Five months have passed since charter schools were declared unconstitutional in a stupefying split decision by the Washington Supreme Court. Backers of the publicly funded, privately operated schools, approved by state voters in 2012, could have reacted by pulling the plug on their start-up network serving 1,100 students.
This would have made teachers unions and other charter naysayers (here’s looking at you, Tacoma School Board) as giddy as a schoolboy on the first day of summer.
Instead, the state’s eight charter schools have desperately lobbied legislators for relief and scratched up philanthropic funds to stay open until relief comes – if it comes. In Tacoma, where three schools are a laboratory for the charter movement, teachers are immersed in their first year shaping the lives of more than 300 students whose families determined the public school system wasn’t a good fit.
It’s too soon to take full measure of Washington’s charter experiment. Five months isn’t sufficient to tell whether the schools will shift paradigms, reverse the fortunes of disadvantaged urban students and disprove fears that scarce resources will be drained from traditional public schools.
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But positive early results in Tacoma should give state lawmakers enough reason to keep the test labs open.
SOAR Academy is the local option for elementary-age children. Its winter test scores haven’t been released, but if they resemble the progress at the other two charter campuses, teachers at the Hilltop school will have something to smile about.
Destiny Middle School, located in the Dometop neighborhood, is giving a math lesson to charter skeptics based on the number 80. Destiny’s enrollment is more than 80 percent minority and more than 80 percent low-income children, 80 percent of whom arrived last fall below grade level in reading and math. Their winter scores show that a third of students have grown by at least one grade level.
Destiny also excels with foster kids and homeless youth, and has become a magnet for special-education students.
Nearby stands Summit Olympus High School, where nearly half the students entered classes last fall an average of four years below grade level. They’ve since doubled the national average in reading gains and tripled it in math, according to Summit’s new batch of scores. Some of the biggest improvements were recorded by Hispanic students, who comprise half the student body.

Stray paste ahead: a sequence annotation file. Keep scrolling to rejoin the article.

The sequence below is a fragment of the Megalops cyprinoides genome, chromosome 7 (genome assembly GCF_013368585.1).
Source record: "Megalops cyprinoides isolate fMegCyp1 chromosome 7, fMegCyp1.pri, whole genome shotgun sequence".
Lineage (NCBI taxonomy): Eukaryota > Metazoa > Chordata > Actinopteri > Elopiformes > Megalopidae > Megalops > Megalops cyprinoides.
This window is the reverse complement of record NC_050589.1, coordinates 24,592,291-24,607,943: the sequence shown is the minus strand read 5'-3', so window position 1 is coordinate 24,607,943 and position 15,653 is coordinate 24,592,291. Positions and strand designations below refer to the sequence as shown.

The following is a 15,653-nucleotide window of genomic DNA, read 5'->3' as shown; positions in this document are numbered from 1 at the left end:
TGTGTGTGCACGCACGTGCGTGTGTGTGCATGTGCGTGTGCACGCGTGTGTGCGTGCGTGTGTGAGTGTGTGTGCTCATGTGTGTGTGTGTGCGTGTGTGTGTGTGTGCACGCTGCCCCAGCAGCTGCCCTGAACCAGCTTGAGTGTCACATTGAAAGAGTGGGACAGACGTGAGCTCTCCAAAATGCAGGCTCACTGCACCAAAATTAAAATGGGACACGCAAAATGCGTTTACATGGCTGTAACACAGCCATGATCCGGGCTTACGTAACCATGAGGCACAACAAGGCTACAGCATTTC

Summit is limited to ninth-graders in its inaugural year, but it plans to add 10th through 12th grades over the next few years – although that expansion, as with the very survival of charter schools, hangs on the tender mercies of the Legislature.
The only current hope for rescue rests with Senate Bill 6194, which passed the Senate and is set for a House committee hearing Friday. It would move charter funds into a pot controlled by the Lottery, thus addressing the Supreme Court’s chief complaint – that restricted K-12 “common school” money is now mixed up with dollars spent by nonprofit charter boards unaccountable to voters.
While the bill looks like a shell game, it gives the six justices the accounting solution they asked for. Other constitutional concerns raised by Democrats – not enough voice by elected school boards and the state school superintendent in charter operations – seem like speed bumps that can be smoothed over.
Hope springs eternal that the high court, given a chance to make amends for its wrongheaded ruling in September, will accept this remedy.
Some education establishment types say bailing out charter schools must not get in the way of meeting public school obligations mandated by a different Supreme Court ruling, the now-infamous McCleary decision – as if the two are mutually exclusive.
But look at it this way: The worst consequence of not solving the McCleary crisis is a foregone conclusion. Lawmakers will remain in contempt of court another few years and levy collections will stay out-of-whack, but public schools will open in September as usual.
The worst consequence of not fixing the charter crisis? Classrooms will be dark next fall, sending hundreds of at-risk Washington students into education exile.
And a bold experiment underway in 42 other states will end here without a fair chance to prove critics wrong.